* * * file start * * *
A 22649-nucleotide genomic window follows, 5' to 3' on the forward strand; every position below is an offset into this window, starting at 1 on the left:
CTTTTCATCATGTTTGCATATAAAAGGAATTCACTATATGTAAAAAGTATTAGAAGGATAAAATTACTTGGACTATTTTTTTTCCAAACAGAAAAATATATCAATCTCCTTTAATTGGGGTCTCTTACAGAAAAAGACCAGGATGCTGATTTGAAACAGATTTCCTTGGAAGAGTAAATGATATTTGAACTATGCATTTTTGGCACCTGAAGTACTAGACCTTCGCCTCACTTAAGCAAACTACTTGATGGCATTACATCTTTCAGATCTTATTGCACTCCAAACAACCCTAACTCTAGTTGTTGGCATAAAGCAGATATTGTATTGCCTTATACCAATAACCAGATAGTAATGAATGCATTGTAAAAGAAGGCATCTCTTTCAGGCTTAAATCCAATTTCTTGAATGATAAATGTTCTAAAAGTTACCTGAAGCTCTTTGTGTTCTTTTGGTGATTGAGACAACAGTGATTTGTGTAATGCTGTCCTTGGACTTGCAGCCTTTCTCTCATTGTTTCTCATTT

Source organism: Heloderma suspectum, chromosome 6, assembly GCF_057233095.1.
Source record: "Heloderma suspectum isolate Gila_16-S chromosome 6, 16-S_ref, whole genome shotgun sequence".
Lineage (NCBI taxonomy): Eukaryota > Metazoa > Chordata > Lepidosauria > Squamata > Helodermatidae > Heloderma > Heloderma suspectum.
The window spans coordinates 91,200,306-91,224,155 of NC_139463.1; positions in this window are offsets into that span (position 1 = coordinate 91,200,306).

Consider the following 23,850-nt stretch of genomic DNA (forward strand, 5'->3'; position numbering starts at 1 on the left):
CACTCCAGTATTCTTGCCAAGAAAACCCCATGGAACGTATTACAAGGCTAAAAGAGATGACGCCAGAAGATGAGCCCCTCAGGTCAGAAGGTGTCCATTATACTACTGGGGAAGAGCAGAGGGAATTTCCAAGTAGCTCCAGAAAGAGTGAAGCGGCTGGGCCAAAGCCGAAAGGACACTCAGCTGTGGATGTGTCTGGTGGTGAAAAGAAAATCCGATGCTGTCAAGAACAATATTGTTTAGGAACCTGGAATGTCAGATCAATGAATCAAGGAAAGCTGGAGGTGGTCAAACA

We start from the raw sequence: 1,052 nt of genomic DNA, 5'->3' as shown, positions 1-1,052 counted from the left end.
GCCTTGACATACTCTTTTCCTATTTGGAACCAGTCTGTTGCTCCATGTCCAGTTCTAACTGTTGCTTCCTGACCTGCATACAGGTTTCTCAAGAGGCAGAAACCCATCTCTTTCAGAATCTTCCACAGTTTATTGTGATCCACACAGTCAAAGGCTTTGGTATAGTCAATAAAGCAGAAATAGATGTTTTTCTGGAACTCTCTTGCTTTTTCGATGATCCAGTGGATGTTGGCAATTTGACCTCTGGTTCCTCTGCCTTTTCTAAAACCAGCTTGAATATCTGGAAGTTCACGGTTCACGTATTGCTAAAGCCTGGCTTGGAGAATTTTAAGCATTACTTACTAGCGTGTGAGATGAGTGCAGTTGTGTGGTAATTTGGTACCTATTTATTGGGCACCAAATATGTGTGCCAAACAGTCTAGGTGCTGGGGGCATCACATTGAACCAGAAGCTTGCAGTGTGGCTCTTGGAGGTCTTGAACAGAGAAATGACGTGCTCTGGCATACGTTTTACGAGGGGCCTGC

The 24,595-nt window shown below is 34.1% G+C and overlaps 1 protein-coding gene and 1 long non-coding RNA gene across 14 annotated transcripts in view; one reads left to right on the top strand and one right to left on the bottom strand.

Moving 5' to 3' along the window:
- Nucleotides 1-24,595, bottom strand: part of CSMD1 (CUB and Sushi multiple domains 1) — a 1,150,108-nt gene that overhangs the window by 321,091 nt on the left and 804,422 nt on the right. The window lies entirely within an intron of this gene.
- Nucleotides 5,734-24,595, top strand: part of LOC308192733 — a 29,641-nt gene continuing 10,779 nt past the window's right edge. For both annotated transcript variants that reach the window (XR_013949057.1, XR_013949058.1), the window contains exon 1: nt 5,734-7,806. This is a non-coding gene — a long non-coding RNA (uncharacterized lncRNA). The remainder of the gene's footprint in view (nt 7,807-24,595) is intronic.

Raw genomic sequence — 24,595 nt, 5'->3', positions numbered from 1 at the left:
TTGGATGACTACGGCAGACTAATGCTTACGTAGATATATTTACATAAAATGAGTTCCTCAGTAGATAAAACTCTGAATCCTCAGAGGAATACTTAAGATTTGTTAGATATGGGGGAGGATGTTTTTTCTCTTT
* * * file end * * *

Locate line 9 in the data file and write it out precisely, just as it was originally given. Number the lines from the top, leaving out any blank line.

We start from the raw sequence: 1,052 nt of genomic DNA, 5'->3' as shown, positions 1-1,052 counted from the left end.